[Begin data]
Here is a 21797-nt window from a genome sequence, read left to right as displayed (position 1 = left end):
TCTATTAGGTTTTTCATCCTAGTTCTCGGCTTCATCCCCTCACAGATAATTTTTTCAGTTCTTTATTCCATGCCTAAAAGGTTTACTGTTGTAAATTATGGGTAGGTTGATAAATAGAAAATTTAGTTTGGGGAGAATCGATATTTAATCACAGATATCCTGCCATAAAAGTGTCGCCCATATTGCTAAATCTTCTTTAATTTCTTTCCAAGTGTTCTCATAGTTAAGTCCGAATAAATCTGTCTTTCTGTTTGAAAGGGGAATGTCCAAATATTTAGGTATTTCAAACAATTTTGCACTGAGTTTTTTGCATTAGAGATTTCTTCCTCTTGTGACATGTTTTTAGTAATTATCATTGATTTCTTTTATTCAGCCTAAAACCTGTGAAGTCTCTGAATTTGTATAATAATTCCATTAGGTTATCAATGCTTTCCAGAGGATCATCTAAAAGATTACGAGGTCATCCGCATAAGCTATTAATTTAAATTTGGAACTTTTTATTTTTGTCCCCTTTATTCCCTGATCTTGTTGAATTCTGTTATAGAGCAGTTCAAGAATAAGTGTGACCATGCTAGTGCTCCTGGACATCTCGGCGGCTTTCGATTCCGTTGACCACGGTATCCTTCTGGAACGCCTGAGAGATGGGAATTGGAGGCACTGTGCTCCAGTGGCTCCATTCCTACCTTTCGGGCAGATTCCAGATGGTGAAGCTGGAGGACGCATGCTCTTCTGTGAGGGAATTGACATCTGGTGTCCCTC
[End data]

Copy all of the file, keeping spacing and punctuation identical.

Here is a 21797-nt window from a genome sequence, read left to right as displayed (position 1 = left end):
TCTATTAGGTTTTTCATCCTAGTTCTCGGCTTCATCCCCTCACAGATAATTTTTTCAGTTCTTTATTCCATGCCTAAAAGGTTTACTGTTGTAAATTATGGGTAGGTTGATAAATAGAAAATTTAGTTTGGGGAGAATCGATATTTAATCACAGATATCCTGCCATAAAAGTGTCGCCCATATTGCTAAATCTTCTTTAATTTCTTTCCAAGTGTTCTCATAGTTAAGTCCGAATAAATCTGTCTTTCTGTTTGAAAGGGGAATGTCCAAATATTTAGGTATTTCAAACAATTTTGCACTGAGTTTTTTGCATTAGAGATTTCTTCCTCTTGTGACATGTTTTTAGTAATTATCATTGATTTCTTTTATTCAGCCTAAAACCTGTGAAGTCTCTGAATTTGTATAATAATTCCATTAGGTTATCAATGCTTTCCAGAGGATCATCTAAAAGATTACGAGGTCATCCGCATAAGCTATTAATTTAAATTTGGAACTTTTTATTTTTGTCCCCTTTATTCCCTGATCTTGTTGAATTCTGTTATAGAGCAGTTCAAGAATAAGTGTGACCATGCTAGTGCTCCTGGACATCTCGGCGGCTTTCGATTCCGTTGACCACGGTATCCTTCTGGAACGCCTGAGAGATGGGAATTGGAGGCACTGTGCTCCAGTGGCTCCATTCCTACCTTTCGGGCAGATTCCAGATGGTGAAGCTGGAGGACGCATGCTCTTCTGTGAGGGAATTGACATCTGGTGTCCCTC